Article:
SUSE Linux Enterprise Desktop Administration


Manage icons in gnome continued

Manage Icons in GNOME (continued)

Figure 2-11 Create a new folder

Figure 2-10 Create a new desktop icon

SUSE Linux Enterprise Desktop Administration


Manage icons in gnome continued1

Manage Icons in GNOME (continued)

Figure 2-13 Create a new document

Figure 2-12 Create a new launcher icon

SUSE Linux Enterprise Desktop Administration


Manage icons in gnome continued2

Manage Icons in GNOME (continued)

  • Panel

    • You can add new programs to the bottom panel by right-clicking a free area of the panel

      • Then select Add to Panel

    • See Figure 2-14

    • Remove a program from the control panel by right-clicking its icon in the bottom panel

      • Then select Remove From Panel

    • Move icons in the panel by holding down the right mouse button

      • Selecting Move from the Context menu

SUSE Linux Enterprise Desktop Administration


Manage icons in gnome continued3

Manage Icons in GNOME (continued)

Figure 2-14 Add new programs to the bottom panel

SUSE Linux Enterprise Desktop Administration


Manage icons in gnome continued4

Manage Icons in GNOME (continued)

  • Main Menu

    • You can add icons to the list of favorite applications by doing the following:

      • Open the main menu in the panel

      • Select More Applications

      • Using the right mouse button, select an application item in the right frame

      • Select Add to Favorites from the pop-up menu

SUSE Linux Enterprise Desktop Administration


Exercise 2 2 work with icons in gnome

Exercise 2-2: Work with Icons in GNOME

  • In this exercise, add a new launcher labeled xeyes (for the program /usr/X11R6/bin/xeyes) to your desktop

    • The icon for the new launcher should be gnomeeog.png

  • Then, add the applet Geyes to your bottom panel and remove it again

SUSE Linux Enterprise Desktop Administration


Use the gnome file manager nautilus

Use the GNOME File Manager (Nautilus)

  • You can start Nautilus by selecting the username’s Home icon on the desktop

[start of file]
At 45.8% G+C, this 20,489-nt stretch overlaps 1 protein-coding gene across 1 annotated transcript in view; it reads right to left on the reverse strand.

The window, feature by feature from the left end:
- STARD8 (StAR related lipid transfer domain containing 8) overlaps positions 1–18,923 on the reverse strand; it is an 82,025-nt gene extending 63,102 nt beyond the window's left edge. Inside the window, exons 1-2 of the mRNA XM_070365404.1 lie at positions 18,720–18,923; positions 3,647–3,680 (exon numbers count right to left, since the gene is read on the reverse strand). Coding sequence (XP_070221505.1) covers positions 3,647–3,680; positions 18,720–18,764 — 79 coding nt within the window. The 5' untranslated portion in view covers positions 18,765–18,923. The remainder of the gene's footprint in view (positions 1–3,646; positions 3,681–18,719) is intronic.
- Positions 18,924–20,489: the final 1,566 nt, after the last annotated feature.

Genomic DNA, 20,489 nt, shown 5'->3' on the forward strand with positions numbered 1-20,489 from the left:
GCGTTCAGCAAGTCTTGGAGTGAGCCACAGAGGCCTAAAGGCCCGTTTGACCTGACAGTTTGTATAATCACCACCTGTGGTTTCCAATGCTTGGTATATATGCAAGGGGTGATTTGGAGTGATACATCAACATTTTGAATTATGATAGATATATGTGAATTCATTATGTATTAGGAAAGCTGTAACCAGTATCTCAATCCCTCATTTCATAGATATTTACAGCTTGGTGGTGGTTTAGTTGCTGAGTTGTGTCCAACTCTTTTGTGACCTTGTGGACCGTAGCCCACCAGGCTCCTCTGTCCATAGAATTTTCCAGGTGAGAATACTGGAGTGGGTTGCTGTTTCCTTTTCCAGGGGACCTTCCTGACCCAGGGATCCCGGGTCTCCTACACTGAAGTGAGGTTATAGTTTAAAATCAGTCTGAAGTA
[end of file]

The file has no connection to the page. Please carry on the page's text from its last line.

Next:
• Or by selecting Nautilus from the main menu

  • Normally Nautilus shows the content of the user’s home directory after starting

  • You can see your current position in the location bar below the toolbar

  • All higher directories are shown as buttons

SUSE Linux Enterprise Desktop Administration


Use the gnome file manager nautilus continued

Use the GNOME File Manager (Nautilus) (continued)

Figure 2-15Nautilus

SUSE Linux Enterprise Desktop Administration


Exercise 2 3 use the gnome file manager nautilus

Exercise 2-3: Use the GNOME File Manager (Nautilus)

  • In this exercise, you explore your GNOME desktop

SUSE Linux Enterprise Desktop Administration


Objective 3 access the command line interface from the desktop

Objective 3—Access the Command-Line Interface from the Desktop

  • Virtual terminals

    • Allow you to work in Linux as if you have several classic serial terminals available at the same time

  • You can have up to six virtual terminals (F1-F6) running on your computer

    • By pressing Ctrl+Alt+Fx, you can switch between individual terminals

    • By pressing Ctrl+Alt+F7, you can switch back to your graphical user interface

  • When you switch to a virtual terminal, a login prompt appears

SUSE Linux Enterprise Desktop Administration


Objective 3 access the command line interface from the desktop continued

Objective 3—Access the Command-Line Interface from the Desktop (continued)

  • You can start a terminal emulation from your GNOME desktop by selecting GNOME Terminal

    • Or X Terminal from the main menu

  • The terminal opens inside a window

    • Includes menus that you can use to modify the display of the terminal

  • You can also start a GNOME Terminal by right-clicking on the desktop background

    • Select Open Terminal

SUSE Linux Enterprise Desktop Administration


Objective 3 access the command line interface from the desktop continued1

Objective 3—Access the Command-Line Interface from the Desktop (continued)

Figure 2-18 GNOME Terminal window

SUSE Linux Enterprise Desktop Administration


Exercise 2 4 access the command line interface

Exercise 2-4: Access the Command-Line Interface

  • In this exercise, log in as user geeko at the first virtual terminal

  • Then, switch to the second virtual terminal and verify that a login prompt is shown there

  • Before switching back to the graphical user interface, log out from the first virtual terminal

SUSE Linux Enterprise Desktop Administration


Summary

Summary

  • You can interact with a Linux system using a graphical or command-line interface

  • The Linux graphical interface is provided by the X Window System

  • The X server used by SUSE Linux is X.org, and it communicates with client applications using the TCP/IP protocol

  • The default client application used by the X Window System in SUSE Linux is the Metacity window manager

SUSE Linux Enterprise Desktop Administration


Summary continued

Summary (continued)

  • A desktop environment such as KDE or GNOME can be used in addition to a window manager to standardize the X Window System

  • The Computer menu on the panel at the bottom of the GNOME desktop can be used to start applications, search for files, configure system settings, and shut down or hibernate the system

  • You can obtain a command-line interface in SUSE Linux by interacting with one of six virtual terminals

  • Switch from a command-line interface to a GUI interface using the Ctrl+Alt+F7 key combination

SUSE Linux Enterprise Desktop Administration